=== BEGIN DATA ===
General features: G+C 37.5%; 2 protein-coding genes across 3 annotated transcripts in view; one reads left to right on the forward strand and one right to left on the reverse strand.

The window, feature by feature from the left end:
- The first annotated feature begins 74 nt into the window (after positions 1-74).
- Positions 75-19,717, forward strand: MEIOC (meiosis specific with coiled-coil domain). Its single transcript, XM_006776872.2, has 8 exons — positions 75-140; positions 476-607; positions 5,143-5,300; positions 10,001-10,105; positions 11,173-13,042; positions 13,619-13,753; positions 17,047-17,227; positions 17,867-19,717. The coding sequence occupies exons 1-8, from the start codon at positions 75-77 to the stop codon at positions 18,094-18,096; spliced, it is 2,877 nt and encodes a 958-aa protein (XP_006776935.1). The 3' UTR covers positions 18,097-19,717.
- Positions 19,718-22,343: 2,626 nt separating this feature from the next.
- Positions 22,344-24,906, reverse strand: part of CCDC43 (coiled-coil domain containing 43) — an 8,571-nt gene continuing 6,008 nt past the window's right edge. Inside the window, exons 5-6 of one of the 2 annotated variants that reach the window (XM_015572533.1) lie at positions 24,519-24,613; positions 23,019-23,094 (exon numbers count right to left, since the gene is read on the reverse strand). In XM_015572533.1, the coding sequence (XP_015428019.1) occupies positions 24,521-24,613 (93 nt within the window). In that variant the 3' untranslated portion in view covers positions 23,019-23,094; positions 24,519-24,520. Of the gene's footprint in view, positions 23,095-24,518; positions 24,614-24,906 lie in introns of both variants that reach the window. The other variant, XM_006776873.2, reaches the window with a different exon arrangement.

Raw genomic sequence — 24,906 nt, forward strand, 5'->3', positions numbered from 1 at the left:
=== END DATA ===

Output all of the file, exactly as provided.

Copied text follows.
General features: G+C 37.5%; 2 protein-coding genes across 3 annotated transcripts in view; one reads left to right on the forward strand and one right to left on the reverse strand.

The window, feature by feature from the left end:
- The first annotated feature begins 74 nt into the window (after positions 1-74).
- Positions 75-19,717, forward strand: MEIOC (meiosis specific with coiled-coil domain). Its single transcript, XM_006776872.2, has 8 exons — positions 75-140; positions 476-607; positions 5,143-5,300; positions 10,001-10,105; positions 11,173-13,042; positions 13,619-13,753; positions 17,047-17,227; positions 17,867-19,717. The coding sequence occupies exons 1-8, from the start codon at positions 75-77 to the stop codon at positions 18,094-18,096; spliced, it is 2,877 nt and encodes a 958-aa protein (XP_006776935.1). The 3' UTR covers positions 18,097-19,717.
- Positions 19,718-22,343: 2,626 nt separating this feature from the next.
- Positions 22,344-24,906, reverse strand: part of CCDC43 (coiled-coil domain containing 43) — an 8,571-nt gene continuing 6,008 nt past the window's right edge. Inside the window, exons 5-6 of one of the 2 annotated variants that reach the window (XM_015572533.1) lie at positions 24,519-24,613; positions 23,019-23,094 (exon numbers count right to left, since the gene is read on the reverse strand). In XM_015572533.1, the coding sequence (XP_015428019.1) occupies positions 24,521-24,613 (93 nt within the window). In that variant the 3' untranslated portion in view covers positions 23,019-23,094; positions 24,519-24,520. Of the gene's footprint in view, positions 23,095-24,518; positions 24,614-24,906 lie in introns of both variants that reach the window. The other variant, XM_006776873.2, reaches the window with a different exon arrangement.

Raw genomic sequence — 24,906 nt, forward strand, 5'->3', positions numbered from 1 at the left: